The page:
Not 1, but 2 CAN Parties. Up until the middle of the first week of COP, the CAN/CSO party was a no-go, due to security and various other reasons. But seasoned COPers just wouldn’t buy it. Kudos to the CAN Secretariat, the ‘underground’ party was announced. Much to everyone’s surprise, we even granted a second edition right after COP closed.

Warmest Year on record. A preliminary estimate based on data from January to October shows that the global average surface temperature for 2015 so far was around 0.73 °C above the 1961-1990 average of 14.0°C and approximately 1°C above the pre-industrial 1880-1899 period. This temperature tendency indicates that 2015 will very likely be the warmest year on record.

Adopt A Negotiator reached 400th article milestone. A big congratulations to our friends from GCCA and Adopt A Negotiator Program with their 400th articles, videos, infographics and sorts. The COP21 song playlist is phenomenal.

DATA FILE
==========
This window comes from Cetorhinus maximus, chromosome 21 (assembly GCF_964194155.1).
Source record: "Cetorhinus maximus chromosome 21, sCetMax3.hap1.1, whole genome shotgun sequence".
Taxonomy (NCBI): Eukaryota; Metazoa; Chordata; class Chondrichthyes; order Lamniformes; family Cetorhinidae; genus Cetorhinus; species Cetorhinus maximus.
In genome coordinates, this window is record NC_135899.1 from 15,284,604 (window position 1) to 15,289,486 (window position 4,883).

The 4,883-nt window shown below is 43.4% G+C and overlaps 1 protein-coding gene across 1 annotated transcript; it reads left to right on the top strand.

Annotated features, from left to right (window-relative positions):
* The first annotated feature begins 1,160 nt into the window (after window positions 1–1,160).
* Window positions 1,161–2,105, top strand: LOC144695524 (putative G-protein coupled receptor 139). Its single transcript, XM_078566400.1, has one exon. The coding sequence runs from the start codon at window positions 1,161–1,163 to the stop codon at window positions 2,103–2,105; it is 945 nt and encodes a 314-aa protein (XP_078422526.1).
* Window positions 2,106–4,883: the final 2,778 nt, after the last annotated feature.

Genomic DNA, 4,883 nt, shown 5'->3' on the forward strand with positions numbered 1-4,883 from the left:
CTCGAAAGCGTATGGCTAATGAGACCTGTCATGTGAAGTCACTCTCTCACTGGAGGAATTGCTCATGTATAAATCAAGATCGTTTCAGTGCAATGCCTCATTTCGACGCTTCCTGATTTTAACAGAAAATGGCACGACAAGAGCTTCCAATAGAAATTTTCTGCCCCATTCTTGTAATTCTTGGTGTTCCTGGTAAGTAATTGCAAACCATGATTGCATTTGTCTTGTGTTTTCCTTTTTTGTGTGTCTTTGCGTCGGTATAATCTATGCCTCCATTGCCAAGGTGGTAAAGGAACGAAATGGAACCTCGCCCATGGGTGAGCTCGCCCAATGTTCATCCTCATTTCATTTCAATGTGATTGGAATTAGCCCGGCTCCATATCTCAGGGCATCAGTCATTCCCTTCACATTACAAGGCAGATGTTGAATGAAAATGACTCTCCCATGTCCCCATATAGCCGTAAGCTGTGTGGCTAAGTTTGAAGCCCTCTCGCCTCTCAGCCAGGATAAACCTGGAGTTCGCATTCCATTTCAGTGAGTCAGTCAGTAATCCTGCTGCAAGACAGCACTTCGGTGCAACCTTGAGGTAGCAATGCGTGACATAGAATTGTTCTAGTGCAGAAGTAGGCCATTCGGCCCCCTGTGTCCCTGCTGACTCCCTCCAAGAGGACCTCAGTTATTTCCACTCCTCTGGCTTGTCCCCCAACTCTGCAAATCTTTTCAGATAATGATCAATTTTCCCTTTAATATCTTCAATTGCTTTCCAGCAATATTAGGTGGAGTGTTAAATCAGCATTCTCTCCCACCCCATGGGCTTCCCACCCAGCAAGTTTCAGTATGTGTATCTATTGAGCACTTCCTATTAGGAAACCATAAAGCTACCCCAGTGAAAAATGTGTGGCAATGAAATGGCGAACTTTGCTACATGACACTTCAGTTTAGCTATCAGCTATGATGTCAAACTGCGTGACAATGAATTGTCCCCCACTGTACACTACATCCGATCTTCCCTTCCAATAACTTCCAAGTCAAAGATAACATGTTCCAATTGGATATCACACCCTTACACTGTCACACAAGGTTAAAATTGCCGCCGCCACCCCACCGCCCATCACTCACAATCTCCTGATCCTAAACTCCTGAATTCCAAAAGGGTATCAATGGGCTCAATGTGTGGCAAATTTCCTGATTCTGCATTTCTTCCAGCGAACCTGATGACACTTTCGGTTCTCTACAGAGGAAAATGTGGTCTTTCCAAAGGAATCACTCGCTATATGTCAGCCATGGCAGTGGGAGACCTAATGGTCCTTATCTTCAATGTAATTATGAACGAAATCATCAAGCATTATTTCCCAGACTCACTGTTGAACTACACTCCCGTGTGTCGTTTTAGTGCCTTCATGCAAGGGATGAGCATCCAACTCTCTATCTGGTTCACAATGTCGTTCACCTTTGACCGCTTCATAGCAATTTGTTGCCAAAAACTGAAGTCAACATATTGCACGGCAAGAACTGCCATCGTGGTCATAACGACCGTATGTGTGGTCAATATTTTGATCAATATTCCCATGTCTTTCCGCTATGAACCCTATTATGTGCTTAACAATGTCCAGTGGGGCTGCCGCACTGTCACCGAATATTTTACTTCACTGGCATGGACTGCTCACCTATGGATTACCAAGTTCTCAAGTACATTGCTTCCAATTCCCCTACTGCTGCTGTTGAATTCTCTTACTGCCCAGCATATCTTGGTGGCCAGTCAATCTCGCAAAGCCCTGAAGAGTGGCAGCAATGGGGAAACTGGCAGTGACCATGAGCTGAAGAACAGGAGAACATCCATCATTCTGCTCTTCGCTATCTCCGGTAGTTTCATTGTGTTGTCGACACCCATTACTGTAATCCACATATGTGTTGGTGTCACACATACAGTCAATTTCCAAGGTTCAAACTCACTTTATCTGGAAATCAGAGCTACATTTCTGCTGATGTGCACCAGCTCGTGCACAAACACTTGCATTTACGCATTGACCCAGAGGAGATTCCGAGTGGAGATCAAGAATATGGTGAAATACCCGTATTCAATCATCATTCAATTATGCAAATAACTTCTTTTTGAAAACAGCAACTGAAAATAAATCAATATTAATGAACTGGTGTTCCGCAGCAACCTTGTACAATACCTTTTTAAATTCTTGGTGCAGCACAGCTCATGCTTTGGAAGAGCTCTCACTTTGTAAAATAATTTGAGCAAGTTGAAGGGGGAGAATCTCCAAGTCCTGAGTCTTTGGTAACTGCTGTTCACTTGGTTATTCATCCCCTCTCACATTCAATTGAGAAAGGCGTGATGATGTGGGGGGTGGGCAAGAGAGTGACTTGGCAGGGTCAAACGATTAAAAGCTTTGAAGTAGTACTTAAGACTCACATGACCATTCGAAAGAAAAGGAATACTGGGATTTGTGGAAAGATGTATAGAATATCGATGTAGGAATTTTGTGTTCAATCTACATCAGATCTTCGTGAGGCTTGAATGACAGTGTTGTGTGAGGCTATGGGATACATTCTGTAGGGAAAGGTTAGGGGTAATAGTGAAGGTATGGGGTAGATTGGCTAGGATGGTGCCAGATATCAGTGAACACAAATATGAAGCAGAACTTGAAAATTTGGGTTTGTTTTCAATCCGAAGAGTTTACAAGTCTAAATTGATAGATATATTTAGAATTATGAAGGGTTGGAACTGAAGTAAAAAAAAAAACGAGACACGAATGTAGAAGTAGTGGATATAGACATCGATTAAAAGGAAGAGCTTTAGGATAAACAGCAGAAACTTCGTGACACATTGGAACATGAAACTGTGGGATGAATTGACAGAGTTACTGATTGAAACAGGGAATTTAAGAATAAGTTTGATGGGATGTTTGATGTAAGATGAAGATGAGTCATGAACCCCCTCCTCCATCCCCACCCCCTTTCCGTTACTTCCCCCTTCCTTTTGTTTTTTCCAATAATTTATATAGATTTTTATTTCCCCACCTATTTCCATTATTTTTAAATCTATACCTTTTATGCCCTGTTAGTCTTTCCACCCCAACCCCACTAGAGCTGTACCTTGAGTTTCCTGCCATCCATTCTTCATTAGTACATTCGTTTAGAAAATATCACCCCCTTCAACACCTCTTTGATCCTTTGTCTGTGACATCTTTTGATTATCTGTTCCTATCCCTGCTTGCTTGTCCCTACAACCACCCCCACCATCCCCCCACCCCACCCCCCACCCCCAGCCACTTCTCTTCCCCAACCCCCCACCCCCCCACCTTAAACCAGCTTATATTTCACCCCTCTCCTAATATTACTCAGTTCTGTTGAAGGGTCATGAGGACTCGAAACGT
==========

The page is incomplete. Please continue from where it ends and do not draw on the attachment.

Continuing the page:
For the first time, a limit of 1.5C has been locked into the treaty after a concerted push by small island nations (SIDs) who said their very existence was threatened if the world limited global warming to 2C. The treaty said the world will be "holding the increase in the global average temperature to well below 2C above pre-industrial levels and to pursue efforts to limit the temperature increase to 1.5 C above pre-industrial levels, recognising that this would significantly reduce the risks and impacts of climate change".

Global fossil fuel divestment push hits a record-breaking $3.4tr. The record-breaking figure was announced today at the UN's Paris Climate Summit by campaign groups and Divest-Invest. The update came alongside a slew of new divestment pledges from 19 French cities, including Lille, Bordeaux, Dijon and Rannes. The $3.4tr represents the total assets under management by all the institutions, not the amount of money being divested - which is difficult to track accurately, according to


In retrospect: Last 48hrs of COP

We are sharing this blog piece in retrospect, written by CAN's Leadership Development Programme Fellow in South Africa, Neoka Naidoo, during the last hours of COP.